Nov 20 2014

Free of earthly burdens

So I was perusing Reddit—an activity that can be nothing more than a way to pass time, or, on occasion, can be rewarding—this evening, and found a picture of a tombstone that a father designed for his differently abled child who passed away untimely.

Free of earthly burdens tombstone for a differently abled child

The picture certainly will resonant with anyone who has a child with a “disability.” The image, though, was not the part of the post that really stuck out to me. No, there was a comment about it that really put the concept of death into perspective:

When your parents or elders die, you feel like you’ve lost a connection to the past. I’ve been told that losing a child is like living through the process of losing the future.

I agree with person who responded by saying that it is a “crushingly profound statement.” The death of a child is not only untimely, but it is a chronological anomaly that simply shouldn’t occur. We as humans recognise items in space and time that are out of place on a regular basis—they catch our attention. For instance, have you ever been watching a film about a time period of long ago and noticed something that wasn’t available at that time (known as an anachronism, by the way)? The loss of a child is arguably the epitome of disturbances in the natural order of time.

For good measure, here is the full thread on Reddit, a link to the particular comment that I referenced, and the image hosted on imgur.

As a side note, the wonderful comment came from a user named Turkeybuzzard, which should be an indication to not pre-judge.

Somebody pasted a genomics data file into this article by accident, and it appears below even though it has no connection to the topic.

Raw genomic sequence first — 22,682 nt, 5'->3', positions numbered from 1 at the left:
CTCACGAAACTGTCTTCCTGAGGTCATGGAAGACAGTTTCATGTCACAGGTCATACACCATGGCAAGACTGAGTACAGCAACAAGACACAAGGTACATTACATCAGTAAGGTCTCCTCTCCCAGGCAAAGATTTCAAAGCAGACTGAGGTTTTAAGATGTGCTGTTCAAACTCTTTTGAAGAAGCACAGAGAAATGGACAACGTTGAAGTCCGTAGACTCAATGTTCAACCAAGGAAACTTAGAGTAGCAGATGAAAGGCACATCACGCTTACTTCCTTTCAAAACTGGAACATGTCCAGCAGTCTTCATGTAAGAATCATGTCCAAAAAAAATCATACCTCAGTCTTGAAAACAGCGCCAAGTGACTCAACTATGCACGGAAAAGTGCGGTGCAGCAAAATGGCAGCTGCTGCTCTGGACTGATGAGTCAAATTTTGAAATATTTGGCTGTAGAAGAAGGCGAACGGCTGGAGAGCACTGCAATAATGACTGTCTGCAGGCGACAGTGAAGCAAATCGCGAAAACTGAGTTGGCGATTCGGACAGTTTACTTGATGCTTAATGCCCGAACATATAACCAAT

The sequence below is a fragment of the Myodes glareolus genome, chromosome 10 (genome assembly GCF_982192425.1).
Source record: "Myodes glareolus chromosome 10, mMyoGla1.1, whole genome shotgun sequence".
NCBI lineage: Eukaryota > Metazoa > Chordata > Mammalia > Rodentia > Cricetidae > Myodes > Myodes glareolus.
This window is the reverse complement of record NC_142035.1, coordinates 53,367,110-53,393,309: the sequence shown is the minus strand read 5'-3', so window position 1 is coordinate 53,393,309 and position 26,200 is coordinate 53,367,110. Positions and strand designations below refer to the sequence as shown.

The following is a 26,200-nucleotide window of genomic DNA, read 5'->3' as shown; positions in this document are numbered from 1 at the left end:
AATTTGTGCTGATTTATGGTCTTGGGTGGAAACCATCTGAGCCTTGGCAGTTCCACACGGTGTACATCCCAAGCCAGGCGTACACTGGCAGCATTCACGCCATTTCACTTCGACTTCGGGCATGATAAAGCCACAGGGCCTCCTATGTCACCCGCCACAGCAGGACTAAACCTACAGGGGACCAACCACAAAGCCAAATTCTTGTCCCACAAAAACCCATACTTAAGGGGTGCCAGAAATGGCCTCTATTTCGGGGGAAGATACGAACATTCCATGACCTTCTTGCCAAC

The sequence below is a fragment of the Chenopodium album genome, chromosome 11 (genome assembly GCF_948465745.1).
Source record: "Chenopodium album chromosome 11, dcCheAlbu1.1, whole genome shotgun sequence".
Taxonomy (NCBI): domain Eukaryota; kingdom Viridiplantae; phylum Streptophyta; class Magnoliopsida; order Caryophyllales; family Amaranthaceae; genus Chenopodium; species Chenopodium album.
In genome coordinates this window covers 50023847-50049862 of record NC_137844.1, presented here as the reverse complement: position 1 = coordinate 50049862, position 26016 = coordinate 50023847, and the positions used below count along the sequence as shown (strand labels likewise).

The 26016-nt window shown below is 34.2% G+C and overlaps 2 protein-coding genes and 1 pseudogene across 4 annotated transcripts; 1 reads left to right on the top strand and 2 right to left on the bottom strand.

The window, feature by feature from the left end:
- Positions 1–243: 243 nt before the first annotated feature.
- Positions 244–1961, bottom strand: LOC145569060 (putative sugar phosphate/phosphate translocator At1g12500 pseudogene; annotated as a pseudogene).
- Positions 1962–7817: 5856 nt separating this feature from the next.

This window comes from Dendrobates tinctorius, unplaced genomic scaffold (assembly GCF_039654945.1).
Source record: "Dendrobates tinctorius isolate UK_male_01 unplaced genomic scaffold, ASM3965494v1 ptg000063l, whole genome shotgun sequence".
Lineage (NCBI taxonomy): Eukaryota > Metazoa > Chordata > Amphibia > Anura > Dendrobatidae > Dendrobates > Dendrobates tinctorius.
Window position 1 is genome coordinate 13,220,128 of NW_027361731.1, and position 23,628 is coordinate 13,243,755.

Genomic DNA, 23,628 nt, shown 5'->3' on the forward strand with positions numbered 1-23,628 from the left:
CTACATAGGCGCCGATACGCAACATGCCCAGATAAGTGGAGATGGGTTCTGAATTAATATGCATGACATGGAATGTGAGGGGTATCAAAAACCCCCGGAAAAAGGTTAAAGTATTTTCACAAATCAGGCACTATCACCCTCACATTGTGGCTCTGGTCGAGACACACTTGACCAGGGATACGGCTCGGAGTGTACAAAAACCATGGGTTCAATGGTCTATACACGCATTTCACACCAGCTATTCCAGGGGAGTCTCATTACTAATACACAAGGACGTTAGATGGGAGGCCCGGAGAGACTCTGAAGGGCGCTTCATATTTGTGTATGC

–Zach

Nov 11 2014

Veteran’s Day is one of uncertainty

Today, 11 November, is an interesting holiday in the United States. It is the day in which we honour those individuals who have served in the armed forces and have defended their country. I say that it is an interesting holiday because I am torn on how I feel about the entire concept. On one hand, I am incredibly grateful for those people that have fought to defend the principles and freedoms on which the United States was founded. However, the fight itself is one that I cannot condone.

There is no flag large enough to cover the shame of killing innocent people
There is no flag large enough to cover the shame of killing innocent people

Threats to freedom in any nation are brought about by political groups, and should be handled in a political manner. I understand that my viewpoint here is one of pseudoutopian cosmography, but it is one that I hope will become more and more realistic as both time and humanity march onward. The “wars” should be fought by national leaders, and done so via discussion and debate; not by citizens (military or civilian) via guns, bombs, or other weaponry.

I also understand that there will be many people who disagree (in degrees that result in emotions ranging from mild irritation to infuriated hostility) with my viewpoint, and that is completely fine. Again, my dilemma comes from being simultaneously thankful for those individuals who have given their all to defend “freedom” (whatever concept that word may represent) and sorrowful that they were the ones that had to give anything at all. These men and women had to leave their families knowing that they may never return to them; knowing that they may die trying to defend something that shouldn’t be challenged in the first place—human freedoms.

Little boy looking at his veteran father
Who will explain it to him?

Let us not forget a quote by former President of the United States, John F. Kennedy who stated that “mankind must put an end to war before war puts an end to mankind.”

–Zach

Oct 29 2014

Happy 17th!

Just wanted to wish you a Happy 17th Birthday, Noah. I hope that it is a great day for you, and that the upcoming year is even better than this past one! My wish for you this year is that you are able to take time to enjoy the truly important things in life: family, friends, your health, and the events that don’t require anything more than your attention. Take the time—MAKE the time—to stop and appreciate the world around you.

–Zach

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